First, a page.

Tim: Norwegian producer Alan had a bit of success about eighteen months ago with Fade, an instrumental dance track; now he’s gone and done an Avicii on it, presumably hoping for similar levels of success.
Tim: And I do like that a lot, actually.
Tom: Crikey, it’s like 2010 got some slightly updated synths. I’m not sure whether that’s an insult or not, though, because it’s really quite listenable.
Tim: I agree – very listenable indeed. It appears to be tricky, adding vocals onto a track that was originally designed as an instrumental – the places you’d put the attention-seeking chorus are the ones where you’ve already got the attention-seeking main dance melody. Like Bromance, though, a very good compromise seems to have been made, and this works really, really well.
Tom: I’m not a fan of the compression that’s on there as they try to fit everything in: there’s some weird volume-fading going on that’s unfamiliar enough to my ears to sound like error rather than deliberate choice. That said, it might just be coming into fashion and I haven’t heard it enough: that’s what I thought about dubstep.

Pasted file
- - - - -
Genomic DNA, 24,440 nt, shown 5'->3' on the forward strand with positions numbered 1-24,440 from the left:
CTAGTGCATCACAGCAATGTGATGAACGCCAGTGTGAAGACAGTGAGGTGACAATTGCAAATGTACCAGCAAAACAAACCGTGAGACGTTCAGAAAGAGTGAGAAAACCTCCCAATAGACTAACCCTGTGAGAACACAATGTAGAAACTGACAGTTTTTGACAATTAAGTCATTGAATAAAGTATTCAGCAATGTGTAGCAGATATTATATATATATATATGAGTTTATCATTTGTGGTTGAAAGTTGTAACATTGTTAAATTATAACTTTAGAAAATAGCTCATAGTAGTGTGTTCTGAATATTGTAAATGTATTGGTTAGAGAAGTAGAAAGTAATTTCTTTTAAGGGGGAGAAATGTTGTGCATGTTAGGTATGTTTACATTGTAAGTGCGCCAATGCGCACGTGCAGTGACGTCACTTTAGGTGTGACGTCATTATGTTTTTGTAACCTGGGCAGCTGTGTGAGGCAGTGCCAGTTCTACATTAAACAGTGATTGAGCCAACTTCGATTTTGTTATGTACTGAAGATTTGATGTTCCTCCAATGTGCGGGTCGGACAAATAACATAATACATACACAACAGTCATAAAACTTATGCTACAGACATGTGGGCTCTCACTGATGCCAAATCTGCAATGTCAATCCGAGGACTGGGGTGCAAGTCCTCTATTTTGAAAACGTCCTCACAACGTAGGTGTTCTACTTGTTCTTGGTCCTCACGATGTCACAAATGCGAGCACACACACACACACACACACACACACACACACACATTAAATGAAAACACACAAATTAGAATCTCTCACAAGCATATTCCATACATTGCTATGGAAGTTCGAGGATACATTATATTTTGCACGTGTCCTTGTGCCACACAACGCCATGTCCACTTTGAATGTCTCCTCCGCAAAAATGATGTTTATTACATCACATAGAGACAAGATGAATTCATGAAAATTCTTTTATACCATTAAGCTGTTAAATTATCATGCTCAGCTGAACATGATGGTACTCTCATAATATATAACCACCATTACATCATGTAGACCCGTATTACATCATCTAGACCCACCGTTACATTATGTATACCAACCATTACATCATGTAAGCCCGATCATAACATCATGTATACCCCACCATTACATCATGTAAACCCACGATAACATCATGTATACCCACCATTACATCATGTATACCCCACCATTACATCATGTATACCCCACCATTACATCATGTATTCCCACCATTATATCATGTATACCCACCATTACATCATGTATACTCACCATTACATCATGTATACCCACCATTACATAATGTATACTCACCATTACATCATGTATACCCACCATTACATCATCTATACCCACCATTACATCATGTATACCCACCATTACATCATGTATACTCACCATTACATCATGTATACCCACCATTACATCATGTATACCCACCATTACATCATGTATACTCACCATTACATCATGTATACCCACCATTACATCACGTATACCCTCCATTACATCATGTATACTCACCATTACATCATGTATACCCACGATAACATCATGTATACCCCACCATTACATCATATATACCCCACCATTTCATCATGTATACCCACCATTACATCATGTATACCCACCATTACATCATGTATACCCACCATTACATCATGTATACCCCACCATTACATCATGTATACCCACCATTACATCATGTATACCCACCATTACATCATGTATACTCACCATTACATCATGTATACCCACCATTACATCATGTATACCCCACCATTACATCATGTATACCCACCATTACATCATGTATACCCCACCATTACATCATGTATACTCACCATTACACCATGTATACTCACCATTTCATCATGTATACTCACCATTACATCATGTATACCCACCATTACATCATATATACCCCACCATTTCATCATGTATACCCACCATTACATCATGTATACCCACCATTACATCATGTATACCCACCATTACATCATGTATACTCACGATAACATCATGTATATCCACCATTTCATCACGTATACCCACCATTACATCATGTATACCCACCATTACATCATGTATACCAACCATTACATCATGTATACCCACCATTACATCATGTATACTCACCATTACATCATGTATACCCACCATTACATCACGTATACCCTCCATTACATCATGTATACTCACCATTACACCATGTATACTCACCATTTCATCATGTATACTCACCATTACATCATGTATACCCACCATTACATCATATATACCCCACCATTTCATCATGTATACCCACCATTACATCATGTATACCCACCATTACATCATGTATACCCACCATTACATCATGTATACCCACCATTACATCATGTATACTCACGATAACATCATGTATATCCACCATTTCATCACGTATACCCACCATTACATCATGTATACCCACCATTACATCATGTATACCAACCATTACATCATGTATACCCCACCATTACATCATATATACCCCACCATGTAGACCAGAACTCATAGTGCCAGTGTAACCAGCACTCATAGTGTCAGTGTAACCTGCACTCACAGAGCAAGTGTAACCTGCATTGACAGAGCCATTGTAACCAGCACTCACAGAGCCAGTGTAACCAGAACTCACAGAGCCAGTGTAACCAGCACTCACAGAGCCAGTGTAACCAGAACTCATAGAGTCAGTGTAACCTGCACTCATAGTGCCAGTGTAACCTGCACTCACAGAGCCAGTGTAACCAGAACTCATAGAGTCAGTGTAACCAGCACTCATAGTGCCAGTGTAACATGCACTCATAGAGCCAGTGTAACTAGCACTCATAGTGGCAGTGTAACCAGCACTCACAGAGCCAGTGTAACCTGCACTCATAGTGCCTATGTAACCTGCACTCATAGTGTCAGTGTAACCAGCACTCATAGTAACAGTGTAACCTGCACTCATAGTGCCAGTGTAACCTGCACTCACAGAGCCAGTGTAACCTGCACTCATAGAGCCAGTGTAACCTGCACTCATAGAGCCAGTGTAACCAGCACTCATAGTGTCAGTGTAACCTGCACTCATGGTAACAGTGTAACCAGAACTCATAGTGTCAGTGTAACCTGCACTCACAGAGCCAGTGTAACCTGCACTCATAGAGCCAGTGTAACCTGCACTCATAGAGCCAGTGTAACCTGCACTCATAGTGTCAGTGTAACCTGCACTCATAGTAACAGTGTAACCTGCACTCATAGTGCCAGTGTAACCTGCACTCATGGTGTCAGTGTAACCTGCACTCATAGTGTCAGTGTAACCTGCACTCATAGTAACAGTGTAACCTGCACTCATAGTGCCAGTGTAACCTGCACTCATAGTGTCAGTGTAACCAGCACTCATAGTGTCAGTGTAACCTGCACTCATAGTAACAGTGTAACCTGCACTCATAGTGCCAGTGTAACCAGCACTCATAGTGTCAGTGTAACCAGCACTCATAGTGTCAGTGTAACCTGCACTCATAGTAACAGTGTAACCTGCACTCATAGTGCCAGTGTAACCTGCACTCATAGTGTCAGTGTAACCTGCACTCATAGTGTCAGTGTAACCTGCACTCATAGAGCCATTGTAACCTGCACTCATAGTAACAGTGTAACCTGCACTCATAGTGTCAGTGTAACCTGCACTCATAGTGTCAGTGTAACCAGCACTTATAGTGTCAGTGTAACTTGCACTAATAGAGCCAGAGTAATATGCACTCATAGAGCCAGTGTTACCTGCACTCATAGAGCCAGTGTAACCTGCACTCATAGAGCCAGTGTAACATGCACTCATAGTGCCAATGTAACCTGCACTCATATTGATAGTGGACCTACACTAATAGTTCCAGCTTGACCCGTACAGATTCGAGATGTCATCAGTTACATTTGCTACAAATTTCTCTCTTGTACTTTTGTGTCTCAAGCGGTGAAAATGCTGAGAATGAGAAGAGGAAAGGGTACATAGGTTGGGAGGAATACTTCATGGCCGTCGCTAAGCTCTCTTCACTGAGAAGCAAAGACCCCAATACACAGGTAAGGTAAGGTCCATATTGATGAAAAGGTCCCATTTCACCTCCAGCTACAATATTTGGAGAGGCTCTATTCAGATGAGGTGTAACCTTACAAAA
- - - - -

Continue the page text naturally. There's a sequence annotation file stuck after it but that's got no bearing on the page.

Tim: Ah, dubstep.
Tom: Huh. What happened to dubstep? I remember it being The New Thing We Didn’t Like, and then it was The Current Thing We Enjoy Now, and now it’s The Old Thing We’re Not Using Any More.
Tim: Oh, I’m sure something equally divisive will come along soon enough. Back to this, though, and weirdly the quiet piano line bits on this remind of me exactly the same song that Bromance reminded you of – Lisa Miskovsky’s Still Alive. Whether that’s coincidence, deliberate theft or possibly even homage I don’t know, but I do know that the more I hear it, the more I love this track, and here’s hoping he does succeed.